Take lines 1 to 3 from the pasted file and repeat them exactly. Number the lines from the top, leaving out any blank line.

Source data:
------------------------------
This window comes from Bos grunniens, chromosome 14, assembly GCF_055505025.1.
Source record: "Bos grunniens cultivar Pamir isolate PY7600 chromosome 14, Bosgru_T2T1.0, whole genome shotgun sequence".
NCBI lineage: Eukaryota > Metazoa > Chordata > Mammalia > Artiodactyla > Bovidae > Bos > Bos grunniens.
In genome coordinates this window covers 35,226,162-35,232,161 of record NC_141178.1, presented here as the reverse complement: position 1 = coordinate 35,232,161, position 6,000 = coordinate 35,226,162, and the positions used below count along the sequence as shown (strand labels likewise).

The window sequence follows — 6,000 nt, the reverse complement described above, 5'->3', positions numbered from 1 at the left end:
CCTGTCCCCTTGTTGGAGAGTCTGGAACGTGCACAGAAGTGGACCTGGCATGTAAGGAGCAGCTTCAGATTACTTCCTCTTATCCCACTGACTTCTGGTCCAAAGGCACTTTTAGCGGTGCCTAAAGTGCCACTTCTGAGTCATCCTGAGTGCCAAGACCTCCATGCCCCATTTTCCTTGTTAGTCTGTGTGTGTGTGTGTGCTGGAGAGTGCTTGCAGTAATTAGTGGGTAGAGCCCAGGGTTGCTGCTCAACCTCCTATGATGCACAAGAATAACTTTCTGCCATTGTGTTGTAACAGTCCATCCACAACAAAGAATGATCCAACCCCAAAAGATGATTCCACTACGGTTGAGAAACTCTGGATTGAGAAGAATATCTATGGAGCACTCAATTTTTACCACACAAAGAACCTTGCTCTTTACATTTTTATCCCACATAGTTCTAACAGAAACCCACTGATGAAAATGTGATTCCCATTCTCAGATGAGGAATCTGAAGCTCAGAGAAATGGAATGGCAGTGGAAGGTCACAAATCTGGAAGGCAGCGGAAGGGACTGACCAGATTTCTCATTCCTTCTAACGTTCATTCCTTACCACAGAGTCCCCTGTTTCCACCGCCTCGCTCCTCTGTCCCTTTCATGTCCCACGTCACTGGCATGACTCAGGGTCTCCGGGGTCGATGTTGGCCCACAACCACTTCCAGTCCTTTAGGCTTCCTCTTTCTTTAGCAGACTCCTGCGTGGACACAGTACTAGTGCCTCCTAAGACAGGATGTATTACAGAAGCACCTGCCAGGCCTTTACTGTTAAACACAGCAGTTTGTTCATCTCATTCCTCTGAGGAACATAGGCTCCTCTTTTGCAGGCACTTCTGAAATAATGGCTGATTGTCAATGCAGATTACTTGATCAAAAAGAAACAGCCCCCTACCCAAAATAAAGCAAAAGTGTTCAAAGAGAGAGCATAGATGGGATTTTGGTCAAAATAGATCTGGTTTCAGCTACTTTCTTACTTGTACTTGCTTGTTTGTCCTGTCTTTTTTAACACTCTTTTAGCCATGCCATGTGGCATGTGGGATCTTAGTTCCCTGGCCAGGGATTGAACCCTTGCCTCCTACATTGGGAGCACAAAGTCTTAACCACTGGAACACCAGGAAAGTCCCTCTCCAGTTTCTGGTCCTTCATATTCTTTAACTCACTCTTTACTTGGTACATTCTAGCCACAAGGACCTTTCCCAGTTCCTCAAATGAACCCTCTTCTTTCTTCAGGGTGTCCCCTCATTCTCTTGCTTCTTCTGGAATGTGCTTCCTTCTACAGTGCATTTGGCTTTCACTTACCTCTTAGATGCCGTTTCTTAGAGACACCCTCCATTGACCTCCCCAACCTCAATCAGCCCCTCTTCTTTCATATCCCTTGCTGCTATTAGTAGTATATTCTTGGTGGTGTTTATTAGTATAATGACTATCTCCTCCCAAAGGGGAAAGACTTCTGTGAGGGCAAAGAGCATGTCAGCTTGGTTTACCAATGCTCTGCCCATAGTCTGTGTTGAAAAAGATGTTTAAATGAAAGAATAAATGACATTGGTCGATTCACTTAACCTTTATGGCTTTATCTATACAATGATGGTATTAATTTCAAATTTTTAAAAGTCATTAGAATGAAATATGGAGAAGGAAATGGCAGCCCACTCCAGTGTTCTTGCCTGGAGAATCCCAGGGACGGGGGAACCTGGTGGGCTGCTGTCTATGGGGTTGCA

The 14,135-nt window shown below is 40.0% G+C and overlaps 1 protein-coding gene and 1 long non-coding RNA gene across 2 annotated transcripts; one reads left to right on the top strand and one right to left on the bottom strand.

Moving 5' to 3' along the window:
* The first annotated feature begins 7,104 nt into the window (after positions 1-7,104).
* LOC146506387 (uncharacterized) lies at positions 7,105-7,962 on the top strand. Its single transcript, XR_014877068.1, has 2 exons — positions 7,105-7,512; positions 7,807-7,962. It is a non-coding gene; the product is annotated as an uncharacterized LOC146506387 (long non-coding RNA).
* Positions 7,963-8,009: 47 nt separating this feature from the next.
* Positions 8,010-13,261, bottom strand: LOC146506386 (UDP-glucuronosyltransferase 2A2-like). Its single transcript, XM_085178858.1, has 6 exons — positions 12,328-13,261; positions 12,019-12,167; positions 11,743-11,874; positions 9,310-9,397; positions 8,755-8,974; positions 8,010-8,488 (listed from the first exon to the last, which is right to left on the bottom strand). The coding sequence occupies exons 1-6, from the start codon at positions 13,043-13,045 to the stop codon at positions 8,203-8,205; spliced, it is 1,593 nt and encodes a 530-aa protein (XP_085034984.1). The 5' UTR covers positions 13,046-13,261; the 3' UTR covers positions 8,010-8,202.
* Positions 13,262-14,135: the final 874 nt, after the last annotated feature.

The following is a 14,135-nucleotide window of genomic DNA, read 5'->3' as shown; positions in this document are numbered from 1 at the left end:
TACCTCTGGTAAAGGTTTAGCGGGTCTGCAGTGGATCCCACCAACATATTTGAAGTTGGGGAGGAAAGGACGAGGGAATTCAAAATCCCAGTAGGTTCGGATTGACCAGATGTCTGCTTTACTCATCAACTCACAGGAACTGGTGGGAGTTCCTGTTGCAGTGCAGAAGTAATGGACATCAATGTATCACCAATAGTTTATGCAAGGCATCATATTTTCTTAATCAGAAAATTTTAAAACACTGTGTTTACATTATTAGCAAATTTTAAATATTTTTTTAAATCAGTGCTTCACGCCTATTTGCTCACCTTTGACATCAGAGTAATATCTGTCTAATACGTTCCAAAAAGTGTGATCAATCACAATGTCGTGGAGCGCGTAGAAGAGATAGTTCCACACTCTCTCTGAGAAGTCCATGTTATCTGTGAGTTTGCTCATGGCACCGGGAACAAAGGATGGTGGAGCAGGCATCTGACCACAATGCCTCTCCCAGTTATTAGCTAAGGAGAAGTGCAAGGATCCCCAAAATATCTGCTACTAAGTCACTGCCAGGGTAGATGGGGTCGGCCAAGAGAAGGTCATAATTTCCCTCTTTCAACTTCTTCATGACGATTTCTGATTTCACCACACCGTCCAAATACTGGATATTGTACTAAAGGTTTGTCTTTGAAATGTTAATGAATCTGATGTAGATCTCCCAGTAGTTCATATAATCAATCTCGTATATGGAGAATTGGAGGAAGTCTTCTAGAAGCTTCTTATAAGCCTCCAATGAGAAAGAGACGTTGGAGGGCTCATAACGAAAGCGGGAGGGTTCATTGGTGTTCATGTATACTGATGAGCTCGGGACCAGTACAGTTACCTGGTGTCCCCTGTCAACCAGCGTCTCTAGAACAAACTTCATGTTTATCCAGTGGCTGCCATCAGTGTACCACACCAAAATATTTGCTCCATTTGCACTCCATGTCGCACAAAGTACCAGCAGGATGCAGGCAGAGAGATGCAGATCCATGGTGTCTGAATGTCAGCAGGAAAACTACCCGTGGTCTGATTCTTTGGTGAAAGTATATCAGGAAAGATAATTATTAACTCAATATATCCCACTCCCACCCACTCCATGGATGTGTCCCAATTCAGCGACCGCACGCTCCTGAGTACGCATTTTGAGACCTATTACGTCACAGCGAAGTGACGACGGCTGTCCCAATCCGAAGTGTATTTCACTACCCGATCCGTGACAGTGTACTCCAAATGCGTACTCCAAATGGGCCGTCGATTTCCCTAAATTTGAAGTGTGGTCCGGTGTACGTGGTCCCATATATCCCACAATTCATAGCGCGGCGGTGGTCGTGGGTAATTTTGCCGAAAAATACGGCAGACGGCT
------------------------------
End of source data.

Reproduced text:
This window comes from Bos grunniens, chromosome 14, assembly GCF_055505025.1.
Source record: "Bos grunniens cultivar Pamir isolate PY7600 chromosome 14, Bosgru_T2T1.0, whole genome shotgun sequence".
NCBI lineage: Eukaryota > Metazoa > Chordata > Mammalia > Artiodactyla > Bovidae > Bos > Bos grunniens.